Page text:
11.26.2009

Another Score for Public Health Nurses and Midwives

This article is filled with good news. I love good news. Apparently there has been an ‘unexplainable’ drop in infant mortality rates in one certain county (Dane) in Illinois over the last 20 years and they are just scratching their heads even though all the ‘evidence’ as to why is sitting right there in front of them. DUH.

One huge issue in our country is the very high infant mortality rate among African American women due to premature deliveries. Nationwide for 2007, according to the latest federal data, infant mortality was 6 per 1,000 for whites and 13 for blacks-up to 20 per 1,000 in some areas. Dane county was hovering around 19 deaths per 1,000 births back in the early 1990’s. Now it is down to 5. “The steep decline, reaching parity with whites, is particularly intriguing, experts say, because obstetrical services for low-income women in the county have not changed that much.” according to the article.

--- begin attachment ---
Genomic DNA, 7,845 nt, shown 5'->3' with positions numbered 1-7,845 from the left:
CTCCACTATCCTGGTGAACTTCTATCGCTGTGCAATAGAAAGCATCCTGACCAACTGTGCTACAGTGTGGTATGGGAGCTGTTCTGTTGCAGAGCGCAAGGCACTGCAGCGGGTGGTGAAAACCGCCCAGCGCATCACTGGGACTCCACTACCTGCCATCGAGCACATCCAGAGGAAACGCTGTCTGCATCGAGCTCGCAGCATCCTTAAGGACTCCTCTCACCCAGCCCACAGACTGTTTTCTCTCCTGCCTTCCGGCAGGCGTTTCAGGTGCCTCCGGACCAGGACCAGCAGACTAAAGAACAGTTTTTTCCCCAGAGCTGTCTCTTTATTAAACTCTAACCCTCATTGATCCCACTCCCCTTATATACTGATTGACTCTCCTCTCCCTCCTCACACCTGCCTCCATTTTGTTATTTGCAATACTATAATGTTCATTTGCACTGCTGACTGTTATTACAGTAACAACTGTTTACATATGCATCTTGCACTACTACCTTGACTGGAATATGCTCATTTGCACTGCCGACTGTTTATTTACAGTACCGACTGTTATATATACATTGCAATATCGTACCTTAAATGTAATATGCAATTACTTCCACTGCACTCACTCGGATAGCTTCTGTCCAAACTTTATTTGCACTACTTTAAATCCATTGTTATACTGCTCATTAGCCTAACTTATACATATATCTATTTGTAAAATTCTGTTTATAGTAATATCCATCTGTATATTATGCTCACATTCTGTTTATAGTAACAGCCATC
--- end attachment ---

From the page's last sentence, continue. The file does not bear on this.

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11.02.2009

Don’t take Sulfa During Pregnancy

As a women who used to get chronic urinary tract infections, the news from the Center of Disease Control (CDC) was a bit alarming.  Apparently, they recently conducted a study which links certain antibiotics to birth defects.  The two antibiotics, nitrofurantoins and sulfonamides (typically called ‘sulfa’ drugs) have been found to increase risk of anencephaly, (a fatal malformation of the skull and brain), congenital heart defects, and various other soft-tissue defects.

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09.03.2009

H1N1 and Pregnancy. Get the shot?

The first priority group for the H1N1 flu vaccine will be pregnant women.  The outbreak in pregnant women is quite a bit higher than the general population and there have been a greater number of deaths in the pregnant population-all were in women who had developed pneumonia and subsequent acute respiratory distress syndrome requiring mechanical ventilation.

Pregnant women typically have weakened immune systems due to the pregnancy and have less lung capacity because the growing baby is taking up space.  These factors make them more vulnerable to pneumonia.  Pneumonia can lead to systemic infection and possibly death.  I don’t mean to be alarmist, but this is serious business.

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